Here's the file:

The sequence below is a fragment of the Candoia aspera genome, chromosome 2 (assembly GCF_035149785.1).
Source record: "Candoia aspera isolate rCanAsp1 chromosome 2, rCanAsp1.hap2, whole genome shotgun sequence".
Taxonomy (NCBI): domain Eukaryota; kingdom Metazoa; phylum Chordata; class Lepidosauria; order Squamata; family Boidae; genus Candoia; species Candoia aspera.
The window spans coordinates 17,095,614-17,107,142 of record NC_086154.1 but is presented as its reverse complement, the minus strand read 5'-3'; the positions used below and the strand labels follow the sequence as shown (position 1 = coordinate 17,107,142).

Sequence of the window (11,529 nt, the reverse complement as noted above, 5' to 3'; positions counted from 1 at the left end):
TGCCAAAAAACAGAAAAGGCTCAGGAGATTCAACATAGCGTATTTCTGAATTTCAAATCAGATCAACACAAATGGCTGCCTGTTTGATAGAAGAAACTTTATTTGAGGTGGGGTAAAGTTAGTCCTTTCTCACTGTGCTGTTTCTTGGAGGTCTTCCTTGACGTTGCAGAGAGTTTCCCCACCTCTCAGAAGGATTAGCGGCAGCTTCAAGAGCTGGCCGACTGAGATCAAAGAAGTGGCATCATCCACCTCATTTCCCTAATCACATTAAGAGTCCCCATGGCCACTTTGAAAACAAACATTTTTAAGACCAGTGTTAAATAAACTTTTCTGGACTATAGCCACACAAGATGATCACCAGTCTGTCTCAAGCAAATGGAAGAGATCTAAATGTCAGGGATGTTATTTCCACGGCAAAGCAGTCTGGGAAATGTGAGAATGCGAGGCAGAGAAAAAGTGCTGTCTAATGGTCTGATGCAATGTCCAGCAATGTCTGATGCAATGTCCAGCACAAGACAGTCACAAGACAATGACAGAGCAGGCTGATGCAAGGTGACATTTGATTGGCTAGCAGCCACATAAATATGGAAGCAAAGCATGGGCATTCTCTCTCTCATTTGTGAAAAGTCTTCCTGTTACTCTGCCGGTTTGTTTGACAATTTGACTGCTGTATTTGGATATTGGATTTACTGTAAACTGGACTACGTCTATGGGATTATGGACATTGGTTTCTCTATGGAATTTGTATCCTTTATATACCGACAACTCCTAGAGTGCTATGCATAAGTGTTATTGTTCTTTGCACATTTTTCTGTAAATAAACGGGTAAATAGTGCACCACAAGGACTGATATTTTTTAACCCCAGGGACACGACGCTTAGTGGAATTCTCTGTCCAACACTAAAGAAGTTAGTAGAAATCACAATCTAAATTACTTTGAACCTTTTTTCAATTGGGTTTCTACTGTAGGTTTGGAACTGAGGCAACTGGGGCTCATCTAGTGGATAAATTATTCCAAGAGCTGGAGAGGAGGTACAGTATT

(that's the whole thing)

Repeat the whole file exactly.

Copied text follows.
The sequence below is a fragment of the Candoia aspera genome, chromosome 2 (assembly GCF_035149785.1).
Source record: "Candoia aspera isolate rCanAsp1 chromosome 2, rCanAsp1.hap2, whole genome shotgun sequence".
Taxonomy (NCBI): domain Eukaryota; kingdom Metazoa; phylum Chordata; class Lepidosauria; order Squamata; family Boidae; genus Candoia; species Candoia aspera.
The window spans coordinates 17,095,614-17,107,142 of record NC_086154.1 but is presented as its reverse complement, the minus strand read 5'-3'; the positions used below and the strand labels follow the sequence as shown (position 1 = coordinate 17,107,142).

Sequence of the window (11,529 nt, the reverse complement as noted above, 5' to 3'; positions counted from 1 at the left end):
TGCCAAAAAACAGAAAAGGCTCAGGAGATTCAACATAGCGTATTTCTGAATTTCAAATCAGATCAACACAAATGGCTGCCTGTTTGATAGAAGAAACTTTATTTGAGGTGGGGTAAAGTTAGTCCTTTCTCACTGTGCTGTTTCTTGGAGGTCTTCCTTGACGTTGCAGAGAGTTTCCCCACCTCTCAGAAGGATTAGCGGCAGCTTCAAGAGCTGGCCGACTGAGATCAAAGAAGTGGCATCATCCACCTCATTTCCCTAATCACATTAAGAGTCCCCATGGCCACTTTGAAAACAAACATTTTTAAGACCAGTGTTAAATAAACTTTTCTGGACTATAGCCACACAAGATGATCACCAGTCTGTCTCAAGCAAATGGAAGAGATCTAAATGTCAGGGATGTTATTTCCACGGCAAAGCAGTCTGGGAAATGTGAGAATGCGAGGCAGAGAAAAAGTGCTGTCTAATGGTCTGATGCAATGTCCAGCAATGTCTGATGCAATGTCCAGCACAAGACAGTCACAAGACAATGACAGAGCAGGCTGATGCAAGGTGACATTTGATTGGCTAGCAGCCACATAAATATGGAAGCAAAGCATGGGCATTCTCTCTCTCATTTGTGAAAAGTCTTCCTGTTACTCTGCCGGTTTGTTTGACAATTTGACTGCTGTATTTGGATATTGGATTTACTGTAAACTGGACTACGTCTATGGGATTATGGACATTGGTTTCTCTATGGAATTTGTATCCTTTATATACCGACAACTCCTAGAGTGCTATGCATAAGTGTTATTGTTCTTTGCACATTTTTCTGTAAATAAACGGGTAAATAGTGCACCACAAGGACTGATATTTTTTAACCCCAGGGACACGACGCTTAGTGGAATTCTCTGTCCAACACTAAAGAAGTTAGTAGAAATCACAATCTAAATTACTTTGAACCTTTTTTCAATTGGGTTTCTACTGTAGGTTTGGAACTGAGGCAACTGGGGCTCATCTAGTGGATAAATTATTCCAAGAGCTGGAGAGGAGGTACAGTATT